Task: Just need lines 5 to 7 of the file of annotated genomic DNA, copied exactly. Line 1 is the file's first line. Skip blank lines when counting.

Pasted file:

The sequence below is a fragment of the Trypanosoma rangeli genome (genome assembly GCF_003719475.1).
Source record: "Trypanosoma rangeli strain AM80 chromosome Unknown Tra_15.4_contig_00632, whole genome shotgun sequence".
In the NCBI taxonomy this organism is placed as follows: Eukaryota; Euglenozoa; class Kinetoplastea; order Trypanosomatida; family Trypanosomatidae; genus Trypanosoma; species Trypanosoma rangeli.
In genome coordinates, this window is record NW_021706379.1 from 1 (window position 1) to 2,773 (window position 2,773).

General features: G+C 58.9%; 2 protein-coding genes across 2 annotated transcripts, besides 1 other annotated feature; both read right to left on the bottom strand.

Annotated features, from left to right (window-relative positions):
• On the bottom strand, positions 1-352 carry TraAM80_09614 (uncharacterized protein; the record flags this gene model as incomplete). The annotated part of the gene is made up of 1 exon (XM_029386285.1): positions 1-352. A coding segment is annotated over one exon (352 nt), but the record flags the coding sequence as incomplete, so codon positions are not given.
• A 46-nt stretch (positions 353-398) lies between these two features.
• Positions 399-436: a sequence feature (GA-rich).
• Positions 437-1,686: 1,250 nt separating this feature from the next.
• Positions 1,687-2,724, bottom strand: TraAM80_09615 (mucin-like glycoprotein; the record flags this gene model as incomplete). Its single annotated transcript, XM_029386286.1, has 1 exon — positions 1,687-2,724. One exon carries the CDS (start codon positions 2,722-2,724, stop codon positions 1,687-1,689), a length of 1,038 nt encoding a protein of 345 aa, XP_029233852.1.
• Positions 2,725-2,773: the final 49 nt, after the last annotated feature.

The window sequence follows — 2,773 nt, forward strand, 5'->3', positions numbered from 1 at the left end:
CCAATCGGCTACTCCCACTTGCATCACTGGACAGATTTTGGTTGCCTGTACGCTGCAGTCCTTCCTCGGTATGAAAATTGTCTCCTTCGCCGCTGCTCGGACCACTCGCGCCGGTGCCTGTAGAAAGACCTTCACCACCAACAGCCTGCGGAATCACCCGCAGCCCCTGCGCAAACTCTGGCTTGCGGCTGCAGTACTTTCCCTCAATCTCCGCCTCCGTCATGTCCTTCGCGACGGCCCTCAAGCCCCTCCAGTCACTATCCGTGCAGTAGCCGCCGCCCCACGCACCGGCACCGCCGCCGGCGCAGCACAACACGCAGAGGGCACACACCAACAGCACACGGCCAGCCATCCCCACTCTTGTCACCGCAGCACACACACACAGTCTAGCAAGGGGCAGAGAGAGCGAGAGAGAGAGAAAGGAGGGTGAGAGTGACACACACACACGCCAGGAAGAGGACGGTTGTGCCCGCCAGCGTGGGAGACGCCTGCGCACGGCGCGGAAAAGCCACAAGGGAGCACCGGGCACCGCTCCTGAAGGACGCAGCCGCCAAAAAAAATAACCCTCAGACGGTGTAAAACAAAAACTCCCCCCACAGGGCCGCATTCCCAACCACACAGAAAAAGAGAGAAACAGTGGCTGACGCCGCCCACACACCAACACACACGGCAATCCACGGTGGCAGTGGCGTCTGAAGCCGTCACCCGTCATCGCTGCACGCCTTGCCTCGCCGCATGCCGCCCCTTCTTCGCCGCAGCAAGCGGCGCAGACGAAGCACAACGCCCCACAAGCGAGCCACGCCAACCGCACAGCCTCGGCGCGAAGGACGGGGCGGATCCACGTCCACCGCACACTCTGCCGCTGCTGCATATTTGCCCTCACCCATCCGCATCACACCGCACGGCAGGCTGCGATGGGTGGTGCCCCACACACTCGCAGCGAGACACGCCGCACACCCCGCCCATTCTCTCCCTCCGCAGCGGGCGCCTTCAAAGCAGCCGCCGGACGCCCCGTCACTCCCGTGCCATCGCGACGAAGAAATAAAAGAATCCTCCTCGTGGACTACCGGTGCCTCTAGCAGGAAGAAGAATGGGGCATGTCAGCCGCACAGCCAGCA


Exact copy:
General features: G+C 58.9%; 2 protein-coding genes across 2 annotated transcripts, besides 1 other annotated feature; both read right to left on the bottom strand.

Annotated features, from left to right (window-relative positions):
• On the bottom strand, positions 1-352 carry TraAM80_09614 (uncharacterized protein; the record flags this gene model as incomplete). The annotated part of the gene is made up of 1 exon (XM_029386285.1): positions 1-352. A coding segment is annotated over one exon (352 nt), but the record flags the coding sequence as incomplete, so codon positions are not given.